sexta-feira, 17 de junho de 2011

The health of prisoners

Seena Fazel and Jacques Baillargeon (March 12, p 956)1 have produced a high-quality Review on the health needs of prisoners. After reading this paper, it is difficult to understand how the health of prisoners could not be a government priority. If prison is intended to punish and protect society, it also has the task of reintegration, including within the health-care system.
The example of addiction is especially informative. Addictions largely affect the prison population, and the link between addiction and violence has been described.2, 3 Treatment of addiction could help to promote reintegration and to fight against recidivism. Unfortunately, health professionals are too few to meet the needs of prisoners in this respect.4
Many reports increasingly show that the means fall short of the need. In France, a report by the Court of Auditors,5 which is known for its criticism of irrelevant government spending, recommended a “better budget for future health care costs of prisoners”. France has already been criticised by the European Court of Human Rights and the Committee for the Prevention of Torture of the Council of Europe for its detention conditions and poor access to health care in prison. Despite these reports, the horizon does not seem to brighten.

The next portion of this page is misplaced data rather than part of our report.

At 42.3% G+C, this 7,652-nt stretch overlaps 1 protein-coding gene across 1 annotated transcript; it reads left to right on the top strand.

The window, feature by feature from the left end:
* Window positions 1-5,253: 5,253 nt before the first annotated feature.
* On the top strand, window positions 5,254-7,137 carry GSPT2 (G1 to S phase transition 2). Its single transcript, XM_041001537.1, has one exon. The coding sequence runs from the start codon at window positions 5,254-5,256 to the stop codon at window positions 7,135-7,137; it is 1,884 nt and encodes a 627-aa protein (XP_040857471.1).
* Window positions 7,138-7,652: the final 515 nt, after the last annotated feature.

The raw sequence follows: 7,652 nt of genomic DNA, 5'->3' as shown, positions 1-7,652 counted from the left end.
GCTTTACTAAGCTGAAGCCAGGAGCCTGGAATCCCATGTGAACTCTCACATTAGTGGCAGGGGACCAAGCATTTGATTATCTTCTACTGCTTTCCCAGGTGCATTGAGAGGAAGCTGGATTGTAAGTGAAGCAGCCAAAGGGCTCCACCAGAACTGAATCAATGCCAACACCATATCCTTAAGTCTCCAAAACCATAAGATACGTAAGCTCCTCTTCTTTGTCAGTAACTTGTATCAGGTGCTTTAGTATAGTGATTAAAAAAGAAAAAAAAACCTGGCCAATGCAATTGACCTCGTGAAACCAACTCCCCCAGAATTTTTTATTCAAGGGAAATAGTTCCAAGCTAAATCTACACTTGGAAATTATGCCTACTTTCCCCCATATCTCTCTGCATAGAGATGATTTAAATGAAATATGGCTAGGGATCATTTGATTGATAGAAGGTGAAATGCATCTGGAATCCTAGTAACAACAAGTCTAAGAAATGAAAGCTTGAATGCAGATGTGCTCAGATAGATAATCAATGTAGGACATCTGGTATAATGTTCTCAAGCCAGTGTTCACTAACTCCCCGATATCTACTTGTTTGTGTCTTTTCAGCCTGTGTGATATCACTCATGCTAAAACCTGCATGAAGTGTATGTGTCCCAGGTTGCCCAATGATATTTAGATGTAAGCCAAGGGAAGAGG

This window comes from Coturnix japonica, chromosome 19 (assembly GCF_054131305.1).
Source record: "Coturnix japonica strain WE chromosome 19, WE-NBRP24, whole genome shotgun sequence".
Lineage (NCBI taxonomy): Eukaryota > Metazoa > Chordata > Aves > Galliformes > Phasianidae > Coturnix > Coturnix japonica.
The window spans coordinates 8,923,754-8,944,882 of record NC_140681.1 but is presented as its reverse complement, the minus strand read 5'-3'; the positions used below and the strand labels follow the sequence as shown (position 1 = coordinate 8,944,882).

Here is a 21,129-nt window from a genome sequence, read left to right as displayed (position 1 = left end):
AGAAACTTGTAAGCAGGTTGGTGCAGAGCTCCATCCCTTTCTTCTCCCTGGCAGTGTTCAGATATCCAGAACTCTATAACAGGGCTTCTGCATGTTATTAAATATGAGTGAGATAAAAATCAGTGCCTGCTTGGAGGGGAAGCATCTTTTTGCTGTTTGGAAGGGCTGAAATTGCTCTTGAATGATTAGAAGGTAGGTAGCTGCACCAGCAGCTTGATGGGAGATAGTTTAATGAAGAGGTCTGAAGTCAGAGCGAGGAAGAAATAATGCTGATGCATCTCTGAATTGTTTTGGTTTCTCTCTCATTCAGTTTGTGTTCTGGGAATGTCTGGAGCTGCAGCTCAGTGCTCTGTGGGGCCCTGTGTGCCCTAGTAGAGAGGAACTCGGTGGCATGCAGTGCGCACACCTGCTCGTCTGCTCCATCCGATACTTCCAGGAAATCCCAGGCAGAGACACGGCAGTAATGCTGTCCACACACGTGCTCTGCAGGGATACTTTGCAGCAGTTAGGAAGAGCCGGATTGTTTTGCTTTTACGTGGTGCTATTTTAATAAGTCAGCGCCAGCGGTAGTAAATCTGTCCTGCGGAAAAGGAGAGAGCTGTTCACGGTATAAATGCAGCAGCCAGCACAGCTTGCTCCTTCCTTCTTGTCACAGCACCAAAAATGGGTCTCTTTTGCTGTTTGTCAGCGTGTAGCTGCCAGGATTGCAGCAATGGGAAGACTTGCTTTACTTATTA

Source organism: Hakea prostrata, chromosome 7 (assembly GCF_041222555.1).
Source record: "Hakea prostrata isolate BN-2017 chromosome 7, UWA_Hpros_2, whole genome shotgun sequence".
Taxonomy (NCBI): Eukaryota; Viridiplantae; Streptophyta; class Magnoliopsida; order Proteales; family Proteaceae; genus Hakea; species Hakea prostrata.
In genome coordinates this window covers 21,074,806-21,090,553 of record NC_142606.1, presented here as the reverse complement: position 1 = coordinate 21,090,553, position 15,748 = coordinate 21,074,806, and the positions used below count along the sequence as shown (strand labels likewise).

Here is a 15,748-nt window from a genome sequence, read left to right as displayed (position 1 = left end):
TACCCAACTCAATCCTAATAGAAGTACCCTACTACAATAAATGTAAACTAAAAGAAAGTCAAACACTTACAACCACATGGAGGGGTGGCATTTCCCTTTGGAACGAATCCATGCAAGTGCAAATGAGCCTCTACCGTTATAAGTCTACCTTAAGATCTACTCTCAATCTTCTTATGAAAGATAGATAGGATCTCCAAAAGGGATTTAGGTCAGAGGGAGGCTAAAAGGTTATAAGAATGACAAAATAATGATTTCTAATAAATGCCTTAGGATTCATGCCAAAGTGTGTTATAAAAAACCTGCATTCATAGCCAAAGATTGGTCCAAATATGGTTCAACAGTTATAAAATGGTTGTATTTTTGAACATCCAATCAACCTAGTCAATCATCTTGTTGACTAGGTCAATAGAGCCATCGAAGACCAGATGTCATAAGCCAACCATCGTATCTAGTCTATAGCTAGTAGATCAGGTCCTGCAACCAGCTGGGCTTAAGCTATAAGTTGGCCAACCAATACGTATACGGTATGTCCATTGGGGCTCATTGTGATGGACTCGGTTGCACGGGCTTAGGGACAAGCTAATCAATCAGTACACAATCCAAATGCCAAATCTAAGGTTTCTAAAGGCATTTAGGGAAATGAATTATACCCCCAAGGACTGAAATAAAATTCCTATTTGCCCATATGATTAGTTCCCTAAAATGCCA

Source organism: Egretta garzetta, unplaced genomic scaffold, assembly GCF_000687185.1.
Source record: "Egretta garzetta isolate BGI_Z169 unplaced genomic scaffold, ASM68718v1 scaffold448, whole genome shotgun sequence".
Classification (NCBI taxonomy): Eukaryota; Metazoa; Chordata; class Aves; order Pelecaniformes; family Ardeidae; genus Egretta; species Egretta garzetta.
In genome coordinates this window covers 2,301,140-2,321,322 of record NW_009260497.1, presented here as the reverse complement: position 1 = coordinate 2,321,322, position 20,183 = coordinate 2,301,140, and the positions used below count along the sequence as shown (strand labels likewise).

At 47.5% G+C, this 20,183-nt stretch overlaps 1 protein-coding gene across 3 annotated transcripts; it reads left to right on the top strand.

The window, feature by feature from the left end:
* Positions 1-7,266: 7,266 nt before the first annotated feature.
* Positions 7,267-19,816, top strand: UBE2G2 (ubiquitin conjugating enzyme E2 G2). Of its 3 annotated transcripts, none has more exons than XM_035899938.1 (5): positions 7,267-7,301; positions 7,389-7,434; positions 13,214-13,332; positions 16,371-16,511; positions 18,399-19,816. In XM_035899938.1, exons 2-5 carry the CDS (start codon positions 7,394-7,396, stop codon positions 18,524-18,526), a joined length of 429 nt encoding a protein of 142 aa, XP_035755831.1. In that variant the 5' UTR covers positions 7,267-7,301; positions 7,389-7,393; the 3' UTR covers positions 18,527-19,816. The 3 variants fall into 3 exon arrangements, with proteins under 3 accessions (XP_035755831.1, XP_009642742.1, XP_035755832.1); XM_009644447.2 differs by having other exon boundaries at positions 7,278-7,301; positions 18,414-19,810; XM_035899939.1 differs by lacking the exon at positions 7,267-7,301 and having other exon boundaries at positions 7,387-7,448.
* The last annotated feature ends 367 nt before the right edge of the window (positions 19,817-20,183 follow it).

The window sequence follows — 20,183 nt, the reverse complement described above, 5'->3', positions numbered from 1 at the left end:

Access to care in prison is a human right. Unfortunately, the health of prisoners is a public health priority confronted by the principles of realpolitik.

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Mensagem de boas-vindas

"...Quando um voluntário é essencialmente um visitador prisional, saiba ele que o seu papel, por muito pouco que a um olhar desprevenido possa parecer, é susceptível de produzir um efeito apaziguador de grande alcance..."

"... When one is essentially a volunteer prison visitor, he knows that his role, however little that may seem a look unprepared, is likely to produce a far-reaching effect pacificatory ..."

Dr. José de Sousa Mendes
Presidente da FIAR